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November 2018

Egea demands approval authorities to act against foul play on ODB port

Massimo Brunamonti

Car repairs as a whole are taking a strong stand on the need for free access to OBD ports. Meanwhile, several car manufacturers are playing an unfair game.
For a long time now, car repairs as a whole have been taking a strong stand on the need for free access to OBD ports. Meanwhile, several car manufacturers are playing unfairly. This is the case of an important manufacturer that has recently introduced a system to restrict and control access on some of its newest vehicles. This system consists in issuing individual codes through a proprietary portal that allows access to its OBD port only through the manufacturer’s official diagnostic equipment, thus cutting off every other multi-brand instrument. The consequence for the sector, if this sort of behaviour spreads, is a significant and unnecessary increase in operating costs, as this would mean having to purchase a whole series of specific official equipment for a job that could easily be done with a single multi-brand instrument.

As far as the independent aftermarket is concerned, this represents a clear violation of current EU regulations. EGEA, the European Association of Garage Equipment Manufacturers, has deemed it appropriate to turn to Osborne & Clarke, a leading law firm specializing in European affairs, for a qualified legal opinion, which fully confirmed what EGEA already thought on the matter, underscoring how the arbitrary imposition of specific requirements, such as access certificates, as well as not providing independent manufacturers of diagnostic equipment the necessary information to produce devices that can operate on their vehicles, constitutes a violation of Regulation 715/2007/EC (called also Euro5 / 6 regulation) as well as the provisions made by Regulation 692/2008/EC; all this translates into a form of discrimination, prohibited by Regulation 566/2011/EU which protects the competitiveness of independent car repairs against official networks and dealerships.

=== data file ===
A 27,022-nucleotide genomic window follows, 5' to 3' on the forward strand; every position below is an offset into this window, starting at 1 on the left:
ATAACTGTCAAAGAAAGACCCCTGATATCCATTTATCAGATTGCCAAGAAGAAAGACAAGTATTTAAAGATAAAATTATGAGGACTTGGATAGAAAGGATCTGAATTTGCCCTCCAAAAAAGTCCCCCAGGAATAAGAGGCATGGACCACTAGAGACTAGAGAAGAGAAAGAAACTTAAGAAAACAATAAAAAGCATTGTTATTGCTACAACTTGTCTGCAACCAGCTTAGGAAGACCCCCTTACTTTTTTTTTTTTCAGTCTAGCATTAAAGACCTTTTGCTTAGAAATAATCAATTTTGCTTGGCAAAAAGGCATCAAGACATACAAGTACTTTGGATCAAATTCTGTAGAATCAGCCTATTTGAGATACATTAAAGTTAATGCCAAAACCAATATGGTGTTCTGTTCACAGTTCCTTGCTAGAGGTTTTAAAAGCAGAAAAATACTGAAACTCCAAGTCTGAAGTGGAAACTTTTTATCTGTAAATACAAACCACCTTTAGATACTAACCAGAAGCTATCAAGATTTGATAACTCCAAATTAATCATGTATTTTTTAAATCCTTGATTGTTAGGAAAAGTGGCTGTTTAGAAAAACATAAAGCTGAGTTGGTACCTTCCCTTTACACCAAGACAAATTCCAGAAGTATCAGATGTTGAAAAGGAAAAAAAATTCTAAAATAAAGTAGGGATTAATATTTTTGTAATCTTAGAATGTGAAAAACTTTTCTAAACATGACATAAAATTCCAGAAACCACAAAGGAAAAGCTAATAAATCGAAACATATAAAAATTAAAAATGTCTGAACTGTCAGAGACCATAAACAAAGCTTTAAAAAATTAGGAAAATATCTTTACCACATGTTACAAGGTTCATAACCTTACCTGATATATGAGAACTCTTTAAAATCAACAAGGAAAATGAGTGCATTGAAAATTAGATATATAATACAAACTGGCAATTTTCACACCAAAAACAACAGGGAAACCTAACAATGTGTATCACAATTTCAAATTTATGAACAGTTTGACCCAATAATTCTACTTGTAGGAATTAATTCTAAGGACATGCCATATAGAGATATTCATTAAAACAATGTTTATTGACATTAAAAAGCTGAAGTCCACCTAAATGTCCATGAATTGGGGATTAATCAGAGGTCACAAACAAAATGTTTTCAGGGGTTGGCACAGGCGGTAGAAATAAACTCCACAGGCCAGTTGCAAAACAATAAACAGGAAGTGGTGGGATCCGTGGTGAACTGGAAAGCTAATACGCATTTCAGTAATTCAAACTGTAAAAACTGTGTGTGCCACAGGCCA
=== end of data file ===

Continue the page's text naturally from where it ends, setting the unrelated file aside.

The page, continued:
On the basis of such an authoritative opinion, EGEA consulted the European Commission which, in turn, declared that it will inform the competent National Authorities of the matter. Soon after EGEA, on behalf of all independent manufacturers of diagnostic equipment, deemed it appropriate to write directly to these Authorities in several EU countries, and particularly to Italy’s Directorate General of Motorization and to the RDW in the Netherlands, denouncing these facts. Vehicle manufacturers, informed on the matter by EGEA itself, have not yet taken an official position; informal talks, however, lead us to believe that a solution will be soon proposed to correct the situation.

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